Kaak al-Quds

2 hours
25 minutes
3 hours
6
Kaak al-Quds is the most delicious sesame-packed bread in the shape of a very long oval! This Palestinian breakfast delicacy is fluffy in the center, crispy on the edges, and filled with so much flavor from the sesame seeds.
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Kaak al-Quds

Kaak al-Quds is the most delicious sesame-packed bread in the shape of a very long oval! This Palestinian breakfast delicacy is fluffy in the center, crispy on the edges, and filled with so much flavor from the sesame seeds.

A BIG thank you to everyone who filled out the Google Form and my dear friends Heifa Odeh (@fufuinthekitchen), Hadeel Maadi (@roamingarab), and Jacqueline Rafidi (@thebitewithjackie) for helping with the recipe and sharing their stories.

What is Kaak al-Quds?

Kaak al-Quds is a Palestinian bread that is commonly sold by street vendors in the city of al-Quds. Kaak just means cake or biscuit and al Quds translates to the city of Jerusalem.

Kaak al-Quds is a very popular breakfast item but it can definitely be enjoyed at any time of the day. It tastes similar to a regular bagel but with so much more flavor and texture from the toasted sesame seeds. It has a crunch on the exterior from the sesame seeds but then it’s still so soft and fluffy in the center.

In current-day Palestine with the Israeli occupation, it can be difficult for a lot of Palestinians to cross into Jerusalem. Jerusalem is home to Al Aqsa masjid, a holy site for Muslims, so Palestinians from different cities often made the trek to Jerusalem to pray there. However, with all the checkpoints and visa/permit requirements by the Israeli government, it can be very difficult to make it into Jerusalem for Palestinians. If a family member was able to make it in, it’s very common for them to buy a bunch of Kaak al-Quds to take back home for the family. They’re often stacked up so high on a wooden cart attached to a bike so it’s a movable shop through the streets of the old town.

A Palestinian member of our community was really kind enough to share this beautiful memory:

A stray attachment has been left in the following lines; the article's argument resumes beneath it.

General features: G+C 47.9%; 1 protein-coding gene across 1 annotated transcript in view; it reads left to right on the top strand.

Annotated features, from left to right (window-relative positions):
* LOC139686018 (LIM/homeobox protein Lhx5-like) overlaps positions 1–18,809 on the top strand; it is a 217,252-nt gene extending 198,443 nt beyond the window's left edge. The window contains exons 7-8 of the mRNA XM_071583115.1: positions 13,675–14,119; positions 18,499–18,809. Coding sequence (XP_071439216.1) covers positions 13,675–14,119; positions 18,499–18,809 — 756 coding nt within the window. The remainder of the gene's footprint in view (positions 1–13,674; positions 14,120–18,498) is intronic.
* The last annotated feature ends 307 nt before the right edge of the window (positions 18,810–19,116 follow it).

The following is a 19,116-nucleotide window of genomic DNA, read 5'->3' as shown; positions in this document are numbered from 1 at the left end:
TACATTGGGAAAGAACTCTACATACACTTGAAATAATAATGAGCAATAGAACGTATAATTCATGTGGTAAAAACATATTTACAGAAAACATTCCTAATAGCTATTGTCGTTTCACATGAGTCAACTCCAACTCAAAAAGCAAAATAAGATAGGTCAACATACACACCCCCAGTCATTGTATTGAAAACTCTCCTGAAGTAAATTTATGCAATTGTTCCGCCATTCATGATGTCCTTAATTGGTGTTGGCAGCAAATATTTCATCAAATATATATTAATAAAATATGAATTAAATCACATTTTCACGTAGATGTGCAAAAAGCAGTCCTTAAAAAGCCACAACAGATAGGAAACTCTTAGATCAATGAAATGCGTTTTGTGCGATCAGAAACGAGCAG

“I have an old teta (family friend) from al Quds so growing up I used to love eating it at her house. When I went to al Quds last year they love to sell it on carts early in the morning and it’s paired with falafel. Either classic falafel or diamond shaped where it’s stuffed with sumaq and onions… so delicious. Or it’s paired with roasted eggs. They look all strange from the outside but they straight up roast the eggs so very unique flavor! And every morning the men go pray in masjid al Aqsa then bring their breakfast spread that usually includes all of these items. They lay them out in the courtyard of al Aqsa and have breakfast together before starting their day and they literally offer everyone food/coffee/dates. so special.

-Yara Marouf

A lot of Palestinians living in Palestine do not actually make the bread from scratch in their homes now. They just buy it from the shops in the early morning and bring it home to have with their meals. Many Palestinians, if lucky enough to be able to enter Palestine again, bring back the bread to the States with them and freeze it so they have a taste of home with them.

Making Kaak-al-Quds

The dough is pretty easy to make and comes together quickly! You can even make it the night before to save some time but it’s actually super simple. Nothing to be intimidated by. It’s not much different than any other dough you might have made.

To a large mixing bowl, add the following ingredients:

  • all-purpose flour
  • salt
  • instant yeast
  • lukewarm water
  • warm milk
  • sugar

Bring the dough together using a hook attachment on a stand mixer or use a wooden spoon/rubber spatula. You CANNOT knead it by hand because the dough is a lot more sticky than other breads. Mix together until you have a soft and elastic dough. It should be a bit sticky but not too difficult to handle.

To a bowl, add a generous amount of olive oil, transfer the dough, cover, and then it’s time for it to rest in a warm place for about an hour or until double in size.